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Savvy Senior

Beating the Holiday Blues
By Jim Miller
Dec 11, 2008 - 10:17:09 AM

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Dear Savvy Senior,
Over the past few years my mother, who is 75, has gotten where she dreads the holiday season and becomes very melancholy. What can I do to help?
Hating the Holidays

 Dear Hating,
Millions of people experience the holiday blues this time of year, but seniors tend to be especially vulnerable. Here are some suggestions that can help.
Holiday Blues
There are lots of factors that can contribute to an older person’s sadness or apathy around the holiday season such as the loss of a spouse, sibling or a close friend. Some ­seniors feel alone and isolated because their grown children and grandchildren live far away. While others may feel blue ­because of financial concerns, poor health or because they’re unable to perform routine holiday activities like shopping, baking or even attending religious services.
How to Help
Depending on what’s making your mother blue during this holiday season, here are some tips that may help:
• Be a good listener: Talk to your mom about how she’s feeling and why. Very often just being able to share feelings with someone can help.
• Prevent isolation: Encourage family members to be around your mom as much as possible during the holidays. If you can’t be there physically, be sure to call more ­often.
• Find community help: Contact her church or other community resource where someone may be able to stop by for a visit, or pick her up for a religious service or community activity.
• Ease her financial guilt: If your mom is on a tight budget, be sure she doesn’t feel guilty if she can’t afford to buy the grandchildren fancy gifts. It’s not what the holidays should be about.
• Lend a helping hand: If poor health or physical limitations are causing her blues lend her a hand with shopping, decorating and other holiday preparations.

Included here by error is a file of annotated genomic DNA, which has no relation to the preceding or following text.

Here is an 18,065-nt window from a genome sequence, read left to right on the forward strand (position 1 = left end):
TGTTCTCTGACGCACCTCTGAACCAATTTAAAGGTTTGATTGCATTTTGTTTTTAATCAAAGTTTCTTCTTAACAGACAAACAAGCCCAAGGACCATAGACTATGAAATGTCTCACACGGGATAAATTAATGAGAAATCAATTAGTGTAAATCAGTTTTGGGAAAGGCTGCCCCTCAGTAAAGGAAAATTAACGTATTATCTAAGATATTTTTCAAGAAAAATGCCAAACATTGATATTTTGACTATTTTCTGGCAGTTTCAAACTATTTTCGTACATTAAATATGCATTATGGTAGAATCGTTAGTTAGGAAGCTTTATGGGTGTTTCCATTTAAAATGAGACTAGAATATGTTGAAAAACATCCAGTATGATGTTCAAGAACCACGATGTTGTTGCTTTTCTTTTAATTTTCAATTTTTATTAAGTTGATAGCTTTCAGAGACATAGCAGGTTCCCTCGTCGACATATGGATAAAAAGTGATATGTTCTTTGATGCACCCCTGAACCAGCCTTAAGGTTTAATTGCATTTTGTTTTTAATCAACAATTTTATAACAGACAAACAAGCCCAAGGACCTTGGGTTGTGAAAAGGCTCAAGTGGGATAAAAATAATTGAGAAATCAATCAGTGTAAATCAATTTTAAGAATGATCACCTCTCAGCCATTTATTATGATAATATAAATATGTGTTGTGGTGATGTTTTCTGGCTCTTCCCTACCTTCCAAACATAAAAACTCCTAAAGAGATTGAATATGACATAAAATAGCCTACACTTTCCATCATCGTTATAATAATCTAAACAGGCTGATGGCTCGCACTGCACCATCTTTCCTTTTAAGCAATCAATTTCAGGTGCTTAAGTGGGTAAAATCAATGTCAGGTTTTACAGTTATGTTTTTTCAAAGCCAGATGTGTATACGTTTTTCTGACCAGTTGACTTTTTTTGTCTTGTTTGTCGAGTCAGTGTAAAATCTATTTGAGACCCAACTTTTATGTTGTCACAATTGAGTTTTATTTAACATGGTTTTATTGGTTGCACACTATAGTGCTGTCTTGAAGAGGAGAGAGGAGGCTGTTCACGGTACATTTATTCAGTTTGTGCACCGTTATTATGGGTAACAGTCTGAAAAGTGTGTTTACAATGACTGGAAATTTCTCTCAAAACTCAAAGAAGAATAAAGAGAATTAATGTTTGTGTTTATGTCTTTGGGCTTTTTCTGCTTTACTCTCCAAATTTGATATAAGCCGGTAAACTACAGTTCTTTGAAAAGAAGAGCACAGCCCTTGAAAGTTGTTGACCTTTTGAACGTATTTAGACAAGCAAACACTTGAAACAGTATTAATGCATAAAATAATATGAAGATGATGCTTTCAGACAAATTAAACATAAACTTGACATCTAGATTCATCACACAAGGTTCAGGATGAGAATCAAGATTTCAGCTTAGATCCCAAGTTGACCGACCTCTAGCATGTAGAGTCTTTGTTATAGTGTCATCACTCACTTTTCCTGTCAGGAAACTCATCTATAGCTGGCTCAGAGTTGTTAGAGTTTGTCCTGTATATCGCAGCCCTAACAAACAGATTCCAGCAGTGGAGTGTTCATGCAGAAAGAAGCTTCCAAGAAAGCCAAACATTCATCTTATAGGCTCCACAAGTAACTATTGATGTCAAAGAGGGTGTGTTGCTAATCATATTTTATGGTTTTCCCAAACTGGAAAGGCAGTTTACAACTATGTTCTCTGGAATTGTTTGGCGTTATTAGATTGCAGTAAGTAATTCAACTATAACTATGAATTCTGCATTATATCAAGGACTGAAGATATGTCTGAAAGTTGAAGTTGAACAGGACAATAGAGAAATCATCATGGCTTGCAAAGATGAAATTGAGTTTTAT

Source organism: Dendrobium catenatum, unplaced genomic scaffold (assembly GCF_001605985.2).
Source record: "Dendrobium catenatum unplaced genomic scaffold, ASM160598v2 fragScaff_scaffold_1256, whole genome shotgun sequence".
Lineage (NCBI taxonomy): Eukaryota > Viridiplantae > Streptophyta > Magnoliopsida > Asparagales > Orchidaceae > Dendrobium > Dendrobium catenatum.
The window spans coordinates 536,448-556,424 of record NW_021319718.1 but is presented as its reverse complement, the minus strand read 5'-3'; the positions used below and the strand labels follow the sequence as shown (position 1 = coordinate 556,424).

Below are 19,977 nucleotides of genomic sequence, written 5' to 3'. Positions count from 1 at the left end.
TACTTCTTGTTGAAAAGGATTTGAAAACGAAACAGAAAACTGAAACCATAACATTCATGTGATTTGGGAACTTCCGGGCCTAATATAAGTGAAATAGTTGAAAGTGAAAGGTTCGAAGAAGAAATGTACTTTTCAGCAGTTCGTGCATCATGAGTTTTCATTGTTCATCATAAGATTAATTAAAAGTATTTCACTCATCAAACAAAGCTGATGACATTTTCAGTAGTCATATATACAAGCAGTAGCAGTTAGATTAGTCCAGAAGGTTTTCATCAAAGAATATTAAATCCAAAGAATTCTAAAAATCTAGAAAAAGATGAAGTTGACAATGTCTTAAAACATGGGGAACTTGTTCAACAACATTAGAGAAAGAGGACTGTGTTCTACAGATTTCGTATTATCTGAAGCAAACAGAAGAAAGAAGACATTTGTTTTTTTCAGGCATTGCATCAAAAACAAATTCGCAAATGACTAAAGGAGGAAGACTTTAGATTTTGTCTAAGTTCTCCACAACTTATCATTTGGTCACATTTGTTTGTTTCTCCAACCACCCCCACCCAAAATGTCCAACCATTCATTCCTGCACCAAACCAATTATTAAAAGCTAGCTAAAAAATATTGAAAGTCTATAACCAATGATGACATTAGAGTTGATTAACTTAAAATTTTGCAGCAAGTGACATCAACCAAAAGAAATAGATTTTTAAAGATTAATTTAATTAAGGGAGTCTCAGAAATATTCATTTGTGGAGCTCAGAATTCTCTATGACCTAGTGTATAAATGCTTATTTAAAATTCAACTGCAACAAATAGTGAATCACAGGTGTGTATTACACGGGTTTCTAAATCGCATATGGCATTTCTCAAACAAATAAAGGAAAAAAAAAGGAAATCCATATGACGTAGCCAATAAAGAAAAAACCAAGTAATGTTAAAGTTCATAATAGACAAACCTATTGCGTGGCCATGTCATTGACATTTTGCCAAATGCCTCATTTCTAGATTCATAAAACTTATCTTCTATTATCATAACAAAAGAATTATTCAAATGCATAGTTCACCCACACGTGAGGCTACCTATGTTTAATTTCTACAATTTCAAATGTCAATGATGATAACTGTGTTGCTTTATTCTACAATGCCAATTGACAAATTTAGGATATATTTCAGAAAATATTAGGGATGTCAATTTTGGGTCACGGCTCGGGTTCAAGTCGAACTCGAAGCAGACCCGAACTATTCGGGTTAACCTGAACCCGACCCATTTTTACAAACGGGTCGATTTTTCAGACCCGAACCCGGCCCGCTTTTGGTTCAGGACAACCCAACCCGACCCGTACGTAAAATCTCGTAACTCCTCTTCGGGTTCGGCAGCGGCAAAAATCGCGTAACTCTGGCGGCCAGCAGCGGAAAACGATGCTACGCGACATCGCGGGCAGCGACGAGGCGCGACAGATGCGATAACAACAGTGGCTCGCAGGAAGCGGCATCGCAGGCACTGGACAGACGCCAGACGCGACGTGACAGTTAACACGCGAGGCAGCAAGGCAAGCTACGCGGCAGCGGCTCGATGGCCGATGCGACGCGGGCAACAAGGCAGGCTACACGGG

• Suggest volunteering: Many churches or civic groups would love her help (also see websites like www.volunteermatch.org and www.getinvolved.gov to find volunteer opportunities). Helping others is a great way to forget your own troubles.
• Watch the holiday spirits: Alcohol consumption for many people goes up during the holiday season, and alcohol is a depressant that can intensify the problem.
• Go for a walk: Exercise is a natural antidepressant so encourage your mom to go for a daily walk, or if possible, take one with her.
Watch for Depression
There’s a big difference ­between feeling sad or blue and being chronically depressed. If your mom’s blues linger beyond the holidays into the New Year, she may have a more serious problem. Here are the signs to watch for:
• A persistent feeling of sadness.
• Lost interest in hobbies or activities that she formerly enjoyed.
• Feeling worthless or hopeless.
• Inability to sleep or sleeping too much.
• Loss of energy or motivation.
• Not eating or eating too much.
• Trouble thinking, concentrating, and making decisions.
• Feeling anxious, restless, or ­irritable.
• Thinking about dying or killing herself.
Another good way you can check your mom’s mood is by ­giving her a depression screening test at www.depressionscreening.org. If you find that she’s depressed, ­encourage her to get help beginning with her own doctor. There are a variety of treatment options that can help such as medications, professional counseling or a combination of both.
Savvy Tips: The American Association for Geriatric Psychiatry provides a variety of helpful publications on senior depression including “Coping with Depression and the Holidays.” To order your free copies, visit www.aagponline.org or call 301-654-7850 ext. 100. Also see www.positiveaging.org.
 
Send your senior questions to: Savvy Senior, P.O. Box 5443, Norman, OK 73070, or visit www.savvysenior.org. Jim Miller is a contributor to the NBC Today show and author of “The Savvy Senior” book.
 
 
 


 

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